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N Scale - Hallmark Models - NS0540 - Locomotive, Diesel, EMD SD24 - Santa Fe - 917

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N Scale - Hallmark Models - NS0540 - Locomotive, Diesel, EMD SD24 - Santa Fe - 917 Image Courtesy of Klaus Nahr

N Scale - Hallmark Models - NS0540 - Locomotive, Diesel, EMD SD24 - Santa Fe - 917 Image Courtesy of Klaus Nahr

Stock Number NS0540
Secondary Stock Number NS0552
Original Retail Price $235.70
Brand Hallmark Models
Manufacturer Dai Young Models
Body Style Hallmark Diesel Engine SD24
Prototype Vehicle Locomotive, Diesel, EMD SD24 (Details)
Road or Company Name Santa Fe (Details)
Road or Reporting Number 917
Paint Color(s) Black, Silver
Print Color(s) Silver
Paint Scheme Zebra Stripes
Coupler Type Rapido Hook
Coupler Mount Truck-Mount
Wheel Type Chemically Blackened Metal
Wheel Profile Small Flange (Low Profile)
Kit Material(s) Brass and Injection Molded Plastic
DCC Readiness No
Release Date 1991-01-01
Item Category Locomotives
Model Type Diesel
Model Subtype EMD
Model Variety SD24
Prototype Region North America
Prototype Era NA Era IV: 2nd Gen Diesel (1958 - 1978)
Years Produced 1958–1963
Scale 1/160
Track Gauge N standard

Model Information: Model introduced in 1990, using brass Dai Young shells mounted on Kato (Atlas) SD7/9 mechanisms.
  • Split-frame metal chassis,
  • Plastic truck assemblies and gearing,
  • All-wheel drive and pick-up (no traction tires),
  • Open-sided 5-pole motor, with dual-flywheels,
  • Open pilots with Rapido couplers,
  • Chassis covered with vinyl to prevent short circuits,
  • No lightboards, as they would provoke short circuits with the shell.

DCC Information: No provision for DCC.

Prototype History:
The EMD SD24 was a 2,400 hp (1,800 kW) six-axle (C-C) road switcher diesel-electric locomotive built by General Motors' Electro-Motive Division of La Grange, Illinois between July 1958 and March 1963. A total of 224 units were built for customers in the United States, comprising 179 regular, cab-equipped locomotives and 45 cabless B units. The latter were built solely for the Union Pacific Railroad

The SD24 was the first EMD production locomotive to be built with an EMD turbocharged diesel engine. The first SD24 was built sixteen months before the four-axle (B-B) model GP20. Power output of the SD24 was 33 percent higher than the 1,800 hp (1,340 kW) of the concurrent Roots blower-equipped SD18s with the same engine displacement. The SD24 had 400 hp (298 kW) per axle, limited by the traction motors then available. Nevertheless, the turbocharged SD24 provided full rated power at all altitudes, which the Roots-blown SD18 could not provide.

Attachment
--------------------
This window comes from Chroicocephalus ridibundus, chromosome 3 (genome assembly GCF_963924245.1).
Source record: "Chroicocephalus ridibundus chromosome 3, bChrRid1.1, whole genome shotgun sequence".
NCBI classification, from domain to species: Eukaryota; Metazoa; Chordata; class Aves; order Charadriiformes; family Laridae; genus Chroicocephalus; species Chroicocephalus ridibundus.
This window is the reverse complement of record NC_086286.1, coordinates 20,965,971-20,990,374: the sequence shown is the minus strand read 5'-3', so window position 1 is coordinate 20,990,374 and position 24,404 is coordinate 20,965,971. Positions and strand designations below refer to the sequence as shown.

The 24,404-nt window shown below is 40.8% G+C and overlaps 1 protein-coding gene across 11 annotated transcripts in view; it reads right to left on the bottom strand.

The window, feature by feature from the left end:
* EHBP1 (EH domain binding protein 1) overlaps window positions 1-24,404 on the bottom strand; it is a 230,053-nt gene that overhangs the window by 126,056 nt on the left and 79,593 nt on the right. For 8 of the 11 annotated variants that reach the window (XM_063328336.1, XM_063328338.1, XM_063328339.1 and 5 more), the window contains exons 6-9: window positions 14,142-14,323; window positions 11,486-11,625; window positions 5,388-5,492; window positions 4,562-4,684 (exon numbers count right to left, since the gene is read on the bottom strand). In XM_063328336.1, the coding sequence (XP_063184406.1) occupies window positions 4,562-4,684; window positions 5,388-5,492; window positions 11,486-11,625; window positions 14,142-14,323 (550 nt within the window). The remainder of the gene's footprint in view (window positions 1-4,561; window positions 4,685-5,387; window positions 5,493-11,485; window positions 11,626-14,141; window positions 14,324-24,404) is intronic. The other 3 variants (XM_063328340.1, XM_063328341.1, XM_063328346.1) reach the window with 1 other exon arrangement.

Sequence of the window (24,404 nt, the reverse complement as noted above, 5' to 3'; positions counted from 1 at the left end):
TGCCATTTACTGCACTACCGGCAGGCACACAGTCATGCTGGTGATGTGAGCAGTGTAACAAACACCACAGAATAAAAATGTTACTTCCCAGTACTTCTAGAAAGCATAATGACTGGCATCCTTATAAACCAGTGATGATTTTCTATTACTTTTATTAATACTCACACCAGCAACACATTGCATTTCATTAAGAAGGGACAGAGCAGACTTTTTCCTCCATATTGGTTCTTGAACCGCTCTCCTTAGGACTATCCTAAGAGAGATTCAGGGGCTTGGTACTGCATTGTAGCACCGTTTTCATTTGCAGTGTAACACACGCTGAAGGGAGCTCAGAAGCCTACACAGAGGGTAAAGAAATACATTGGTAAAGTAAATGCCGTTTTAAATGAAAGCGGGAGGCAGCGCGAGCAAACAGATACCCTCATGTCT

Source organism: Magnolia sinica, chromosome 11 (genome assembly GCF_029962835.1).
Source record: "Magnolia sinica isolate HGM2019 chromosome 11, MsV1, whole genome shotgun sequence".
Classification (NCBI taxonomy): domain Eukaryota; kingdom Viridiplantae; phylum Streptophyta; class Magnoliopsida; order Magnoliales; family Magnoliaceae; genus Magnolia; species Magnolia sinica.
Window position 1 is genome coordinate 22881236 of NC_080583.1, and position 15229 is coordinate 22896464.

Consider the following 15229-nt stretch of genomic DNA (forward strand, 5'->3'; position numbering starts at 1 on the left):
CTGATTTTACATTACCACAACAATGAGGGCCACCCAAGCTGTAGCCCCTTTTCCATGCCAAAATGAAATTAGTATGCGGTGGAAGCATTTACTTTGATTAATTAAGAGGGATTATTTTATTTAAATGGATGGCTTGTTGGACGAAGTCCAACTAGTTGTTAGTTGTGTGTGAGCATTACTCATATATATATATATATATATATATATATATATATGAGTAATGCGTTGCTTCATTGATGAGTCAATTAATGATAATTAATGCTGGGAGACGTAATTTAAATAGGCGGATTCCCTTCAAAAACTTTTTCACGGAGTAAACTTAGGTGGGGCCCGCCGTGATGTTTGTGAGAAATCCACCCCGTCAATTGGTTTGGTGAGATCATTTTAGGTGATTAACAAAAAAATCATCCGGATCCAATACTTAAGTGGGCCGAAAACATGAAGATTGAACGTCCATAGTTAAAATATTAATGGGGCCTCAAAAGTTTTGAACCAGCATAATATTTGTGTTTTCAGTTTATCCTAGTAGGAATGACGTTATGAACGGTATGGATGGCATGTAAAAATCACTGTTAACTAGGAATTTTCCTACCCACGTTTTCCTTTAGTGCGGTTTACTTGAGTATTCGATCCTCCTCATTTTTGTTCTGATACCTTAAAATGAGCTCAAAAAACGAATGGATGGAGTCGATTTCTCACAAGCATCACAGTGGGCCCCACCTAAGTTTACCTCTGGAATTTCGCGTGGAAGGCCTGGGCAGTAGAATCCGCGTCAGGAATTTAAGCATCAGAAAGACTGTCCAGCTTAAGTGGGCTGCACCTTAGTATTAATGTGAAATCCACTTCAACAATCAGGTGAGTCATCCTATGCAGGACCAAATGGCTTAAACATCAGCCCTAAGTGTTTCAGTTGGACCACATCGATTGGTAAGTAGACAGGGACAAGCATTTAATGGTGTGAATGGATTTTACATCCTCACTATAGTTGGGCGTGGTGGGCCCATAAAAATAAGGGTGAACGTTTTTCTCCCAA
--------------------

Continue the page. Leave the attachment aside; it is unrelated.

In terms of sales, the SD24 was only a moderate success, and had average service lives in SD24 configuration (though a few deturbocharged rebuilds are still in operation), but the SD24 was a milestone in EMD locomotive development and the forerunner to today's high-powered six-axle locomotives.

EMD thought the Duluth, Missabe & Iron Range Railway would want to start purchasing the SD24 and sent the first demonstrator to the DMIR painted in the road's livery. The DMIR did not end up purchasing the SD24 and the demonstrator went to the Union Pacific Railroad.

Road Name History:
The Atchison, Topeka and Santa Fe Railway (reporting mark ATSF), often abbreviated as Santa Fe or AT&SF, was one of the larger railroads in the United States. Chartered in February 1859, the railroad reached the Kansas-Colorado border in 1873 and Pueblo, Colorado, in 1876. To create a demand for its services, the railroad set up real estate offices and sold farm land from the land grants that it was awarded by Congress. Despite the name, its main line never served Santa Fe, New Mexico, as the terrain was too difficult; the town ultimately was reached by a branch line from Lamy.

The Santa Fe was a pioneer in intermodal freight transport, an enterprise that (at one time or another) included a tugboat fleet and an airline (the short-lived Santa Fe Skyway). Its bus line extended passenger transportation to areas not accessible by rail, and ferryboats on the San Francisco Bay allowed travelers to complete their westward journeys to the Pacific Ocean. The ATSF was the subject of a popular song, Harry Warren & Johnny Mercer's "On the Atchison, Topeka and the Santa Fe", written for the film, The Harvey Girls (1946).

The railroad officially ceased operations on December 31, 1996, when it merged with the Burlington Northern Railroad to form the Burlington Northern & Santa Fe Railway.

Read more on Wikipedia.

Brand/Importer Information:
Hallmark Models was the importing arm of Bobbye Hall's Hobby Shop of Dallas, Texas. When Bobbye Hall retired in her nineties, both the importing business and the shop closed down.

Manufacturer Information: Dai Young Models Company was a Korean manufacturer of brass model trains from 1974 to 2002.

Item created by: klausnahr on 2021-04-02 17:28:40. Last edited by Alain LM on 2021-04-03 02:52:59

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